A pilot longitudinal sleep education intervention from early pregnancy and its effect on optimizing sleep and minimizing depressive symptoms



      Investigate the efficacy of a pilot longitudinal sleep education program for optimizing sleep and minimizing depressive symptoms in nulliparous pregnant women.


      Early and longitudinal sleep education intervention pilot study.


      Community-based convenience sample of New Zealand women.


      15 nulliparous women who were involved in a pilot of a longitudinal sleep education intervention during pregnancy (N = 15) were compared to a comparison group (n = 76) from another observational study with the same time points. Groups were matched on depression history and parity.


      A longitudinal sleep education program was developed. Women in the intervention group participated in three individualized and trimester specific education sessions designed to increase sleep knowledge and improve sleep practices. The comparison group received no sleep education.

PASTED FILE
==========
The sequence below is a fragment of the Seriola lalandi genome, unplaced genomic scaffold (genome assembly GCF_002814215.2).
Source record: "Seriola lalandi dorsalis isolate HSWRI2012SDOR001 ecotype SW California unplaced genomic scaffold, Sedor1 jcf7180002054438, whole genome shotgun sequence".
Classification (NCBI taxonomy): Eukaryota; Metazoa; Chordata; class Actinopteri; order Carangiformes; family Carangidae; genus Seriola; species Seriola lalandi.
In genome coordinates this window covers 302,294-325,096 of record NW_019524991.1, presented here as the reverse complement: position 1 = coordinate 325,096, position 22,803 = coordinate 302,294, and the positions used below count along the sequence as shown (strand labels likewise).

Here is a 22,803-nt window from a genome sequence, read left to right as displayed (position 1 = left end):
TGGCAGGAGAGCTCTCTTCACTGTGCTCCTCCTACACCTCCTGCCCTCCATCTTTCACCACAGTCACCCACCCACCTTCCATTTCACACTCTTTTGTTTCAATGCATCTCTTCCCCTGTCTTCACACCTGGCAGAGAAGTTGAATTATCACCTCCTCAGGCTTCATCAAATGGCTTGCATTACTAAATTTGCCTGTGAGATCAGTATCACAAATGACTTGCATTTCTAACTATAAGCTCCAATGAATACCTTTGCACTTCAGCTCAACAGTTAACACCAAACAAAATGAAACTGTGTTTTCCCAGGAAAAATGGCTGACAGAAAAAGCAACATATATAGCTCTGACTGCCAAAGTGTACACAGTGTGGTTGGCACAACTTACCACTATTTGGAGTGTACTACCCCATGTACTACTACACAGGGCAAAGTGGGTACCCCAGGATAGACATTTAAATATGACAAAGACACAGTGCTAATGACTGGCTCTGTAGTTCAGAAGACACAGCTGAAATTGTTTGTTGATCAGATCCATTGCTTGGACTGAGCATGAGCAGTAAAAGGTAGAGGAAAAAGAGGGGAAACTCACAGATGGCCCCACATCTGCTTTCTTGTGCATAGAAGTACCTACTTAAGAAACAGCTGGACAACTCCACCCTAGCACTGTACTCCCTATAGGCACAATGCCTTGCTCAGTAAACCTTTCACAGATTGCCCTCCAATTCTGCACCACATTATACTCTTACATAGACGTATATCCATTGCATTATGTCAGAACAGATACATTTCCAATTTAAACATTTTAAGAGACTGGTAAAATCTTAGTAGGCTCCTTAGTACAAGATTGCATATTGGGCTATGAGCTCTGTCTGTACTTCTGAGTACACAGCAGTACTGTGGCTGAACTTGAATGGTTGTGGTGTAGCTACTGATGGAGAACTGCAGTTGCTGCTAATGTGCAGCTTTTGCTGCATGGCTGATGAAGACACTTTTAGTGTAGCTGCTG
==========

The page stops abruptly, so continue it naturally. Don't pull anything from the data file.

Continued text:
Self-reports of depressive symptoms and five dimensions of sleep (duration, quality, continuity, latency, daytime sleepiness) were compared between groups using linear mixed model analysis of variance.


      At the conclusion of the intervention, the intervention group had fewer depressive symptoms with none experiencing clinically significant depressive symptoms, while 21% of the comparison group were considered to have clinically significant depressive symptoms. The intervention group also had better sleep quality, sleep initiation and sleep continuity than the comparison group at late pregnancy.


      Findings suggest that a longitudinal sleep education intervention commencing early in pregnancy may be effective in optimizing sleep and minimizing depressive symptoms for nulliparous women with a history of depression. Further investigation of sleep education interventions to improve maternal mental health in pregnancy and postnatally is warranted.


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